National pride or face is very important to Japan and the Japanese Commission have reacted strongly to Daigo Higa’s failure to make the weight for his title defence against Cristofer Rosales as it is the first time a Japanese fighter has failed in this way. He is in disgrace as is his coach Hall of Fame fighter Yukio Gushiken. The Commission has suspended Higa indefinitely and he has been fined 20% of his purse and he will undergo a period of monitoring on his conditioning before being considered for reinstatement. It is by no means a rare occurrence elsewhere these days and very little is done to tackle it and the punishments tend to be derisory. Just like banned substances the will to tackle it seriously and deal out severe punishment is just not there. Strong words are spoken and weak action is taken.
The Canadian scene will see unbeaten super light Mathieu Germain (14-0) take on Mexican Christian Uruzquieta (17-3-1) in Montreal; on 23 June for the vacant IBF North American title. Uruzquieta is 2-1-1 in four fights in Canada. Also on the show will be Steve Butler (23-1-1) vs. Carson Jones at middleweight with 18-0 Erik Bazinyan also billed to appear.
Before that on 26 May in Quebec City David Lemieux returns to start his rebuilding after being outclassed by Billy Joe Saunders and faces French champion Karim Achour for the WBC International and Francophone titles. Unbeaten Custio Clayton is also on the show with Dutchman Stephen Danyo in the other corner as they fight for the IBF and WBO International titles.
As Lemieux tries to keep his career alive Jean Pascal is winding his down. The Haitian-born Canadian was hoping to get a place on the Adonis Stevenson vs. Badou Jack show on 19 May but is now looking towards a show in 29 June in Montreal.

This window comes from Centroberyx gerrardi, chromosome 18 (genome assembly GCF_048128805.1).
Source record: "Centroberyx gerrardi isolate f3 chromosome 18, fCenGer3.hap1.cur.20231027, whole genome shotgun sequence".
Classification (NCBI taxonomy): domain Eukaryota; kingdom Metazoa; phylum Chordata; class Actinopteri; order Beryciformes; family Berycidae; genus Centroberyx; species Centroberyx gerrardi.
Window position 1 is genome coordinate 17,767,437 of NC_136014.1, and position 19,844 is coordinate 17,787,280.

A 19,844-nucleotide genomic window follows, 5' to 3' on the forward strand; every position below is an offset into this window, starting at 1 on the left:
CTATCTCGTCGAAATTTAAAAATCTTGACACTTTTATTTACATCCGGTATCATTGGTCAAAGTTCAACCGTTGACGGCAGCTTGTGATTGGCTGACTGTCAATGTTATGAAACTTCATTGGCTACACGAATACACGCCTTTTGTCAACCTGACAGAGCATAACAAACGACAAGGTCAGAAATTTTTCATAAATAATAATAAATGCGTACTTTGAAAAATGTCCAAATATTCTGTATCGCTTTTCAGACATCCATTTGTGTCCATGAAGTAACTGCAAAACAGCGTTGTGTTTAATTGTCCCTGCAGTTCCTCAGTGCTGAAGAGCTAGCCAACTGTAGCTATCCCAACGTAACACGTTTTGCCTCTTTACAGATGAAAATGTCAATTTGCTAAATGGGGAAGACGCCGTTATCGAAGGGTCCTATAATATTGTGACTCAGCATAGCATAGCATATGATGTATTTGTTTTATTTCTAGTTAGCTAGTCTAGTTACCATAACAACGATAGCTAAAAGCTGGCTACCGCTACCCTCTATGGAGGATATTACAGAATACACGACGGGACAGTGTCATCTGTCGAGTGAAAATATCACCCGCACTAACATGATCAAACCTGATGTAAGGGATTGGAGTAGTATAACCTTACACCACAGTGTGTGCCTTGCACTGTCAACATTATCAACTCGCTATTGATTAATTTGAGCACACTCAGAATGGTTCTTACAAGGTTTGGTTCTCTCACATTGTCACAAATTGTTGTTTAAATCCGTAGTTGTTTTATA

So Achour hopefully will get a good payday in Canada but back in France although handed a one year suspended ban by the French Boxing Board Olympic gold medallist Tony Yoka has been asked to appear before the French Anti-Doping Agency to explain his missed tests. They took over Yoka’s file and it is not impossible that they will deal more harshly with him than the French Board as they usually hand out a two year ban for three missed tests depending on the degree of fault of the boxer.
Still on France Karim Guerfi announced his retirement, The 31-year-old bantam was knocked out in four rounds by Filipino Michael Dasmarinas in Singapore on 20 April in a fight for the vacant IBO title. In his other attempt at a world title Guerfi lost on points to Juan Carlos Reveco for the interim WBA fly title in 2012. On the plus side he was twice European bantam champion.
Finally France lost one of its most entertaining fighters with the death at 79 of Jacques Kechichian. He was both French and European super welter champion and at the time he was fighting it seemed that there was a big show almost every other week in Paris. Although born in Marseilles his family was Armenian and they moved back to what was the USSR and he boxed amateur there ending up with a 96-21 record. I used to stop at a shop in Soho on my way to work to pick up a copy of L’Equipe for the previews and reports of those stacked Paris shows. Jacques fought Emile Griffith, Billy Backus and top Europeans such as Max Cohen, Jo Gonzales, Jose Hernandez, Carlo Duran and Johann Orsolics and was better than his 27-7-2 record might indicate. RIP Jacques
Also sorry to read of the death at 73 of Argentinian boxer Miguel Angel Campanino. I followed his career from its start in 1966 to it close in 1978. He won the Argentinian and South American titles and ended with a 93-5-4 record having won his last 12 fights. He challenged Pipino Cuevas for the WBA title in 1977 but was knocked out in two rounds. He is shown as having lost twice by KO/TKO but the other loss was when he was forced to retire with a dislocated shoulder and in fact the defeat against Cuevas was his only loss in his last 56 fights. When he retired he opened a gym and had a sports goods business. RIP Miguel Angel.